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| 6 minutes read

EU: Platform on Sustainable Finance publishes final report on social taxonomy

On 28 February 2022, the Platform on Sustainable Finance ("PSF") published its final report on extension of the existing EU taxonomy to include a social taxonomy. This follows a consultation on a draft report in the summer of 2021 (see here). 

The European Commission had asked the PSF to advise it on whether the EU taxonomy should be extended to cover social issues and, if so, how. However, the PSF's final report does not include all the technical detail - its purpose is to suggest to the Commission a general approach to the creation of a social taxonomy and evaluate the pros and cons of different types of approach. 

The Commission now needs to decide if and how to take forward the PSF's suggestions. Although, it is not bound by the PSF's report, as the PSF is made up of well-regarded experts in their field, their final report carries substantial weight (see "Next steps" below). 

Purpose of a social taxonomy 

The purpose of a social taxonomy is to define more clearly what amounts to a social investment and what activities contribute substantially to achieving social objectives so that private capital can be directed towards socially valuable activities - in the same way that the existing green taxonomy provides a framework for assessing whether a particular activity is environmentally sustainable. It is a tool to help investors and end consumers make more informed choices.

The development of a social taxonomy is also an important step in furthering respect for human rights and better working conditions, as well as ensuring that the net zero transition is a "just transition" (e.g. where workers and communities particularly affected by the move away from a fossil-fuel reliant economy are not unfairly disadvantaged or "left behind"). 

Suggested structure for a social taxonomy

In response to feedback on its draft report, in particular to concerns about increased administrative burden on businesses, the PSF has tried to align the structure of the suggested social taxonomy more closely with the existing environmental taxonomy. 

So the suggested structure of the social taxonomy now involves: 

  • the development of social objectives;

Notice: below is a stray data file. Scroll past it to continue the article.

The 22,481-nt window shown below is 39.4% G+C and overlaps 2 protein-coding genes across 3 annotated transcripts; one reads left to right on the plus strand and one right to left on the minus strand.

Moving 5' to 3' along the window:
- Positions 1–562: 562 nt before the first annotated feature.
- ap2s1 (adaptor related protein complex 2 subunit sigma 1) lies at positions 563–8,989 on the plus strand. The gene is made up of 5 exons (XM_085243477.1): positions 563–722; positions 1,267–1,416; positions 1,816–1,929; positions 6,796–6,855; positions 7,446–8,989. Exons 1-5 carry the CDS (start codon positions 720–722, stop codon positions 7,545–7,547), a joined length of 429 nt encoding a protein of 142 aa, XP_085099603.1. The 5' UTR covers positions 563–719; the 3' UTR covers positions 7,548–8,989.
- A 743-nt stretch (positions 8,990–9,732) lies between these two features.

• defining different types of substantial contributions; 
  • "do no significant harm" ("DNSH)" criteria; and 
  • minimum safeguards. 

The PSF has abandoned its previous suggestion of having a horizontal and vertical dimension and is now suggesting a single structure with three main objectives:

  1. decent work (including value-chain workers);
  2. adequate living standards and wellbeing for end-users ; and 
  3. inclusive and sustainable communities and societies.

Each of the three main objectives will need to be supplemented by different sub-objectives. See Chapter 4.2 of the PSF report for a non-exhaustive list of sub-objectives. So for example:

  • sub-objectives for decent work include ensuring pay levels for workers are set in a predictable and transparent way and that living wages should be paid that guarantee decent lives, as well carrying out risk-based due diligence to ensure respect of human rights and workers' rights in the value chain;
  • sub-objectives for adequate living standards and wellbeing for end-users includes ensuring healthy and safe products and services, improving access to good-quality housing and  education;
  • sub-objectives for inclusive and sustainable communities and societies includes improving access to transport, telecommunications, financial services and child care. 

Further work will be needed to establish criteria for substantial contribution for the different sub-objectives. However, an economic activity does not need to make a substantial contribution to all sub-objectives in order to qualify as socially sustainable. 


  • Chapter 4.3 for the suggested approach to substantial contribution;
  • Chapter 4.4 for a suggested approach to DNSH criteria; 
  • Chapter 4.6 for a suggested approach to selecting and prioritising sectors (which like the green taxonomy uses the NACE industrial classification system as a starting point);
  • Chapter 4.7.1 for the PSF's "first ideas" about disclosures for a social taxonomy;
  • Chapter 5 for examples of sector selection, substantial contribution and DNSH for each of the three main objectives

On minimum safeguards, the PSF has been asked by the Commission to advise separately on how Article 18 of the Taxonomy Regulation works in practice. Article 18 requires businesses carrying out environmentally sustainable economic activities to uphold certain international labour standards and human rights. The PSF has said it will publish a separate report on this but has not said when.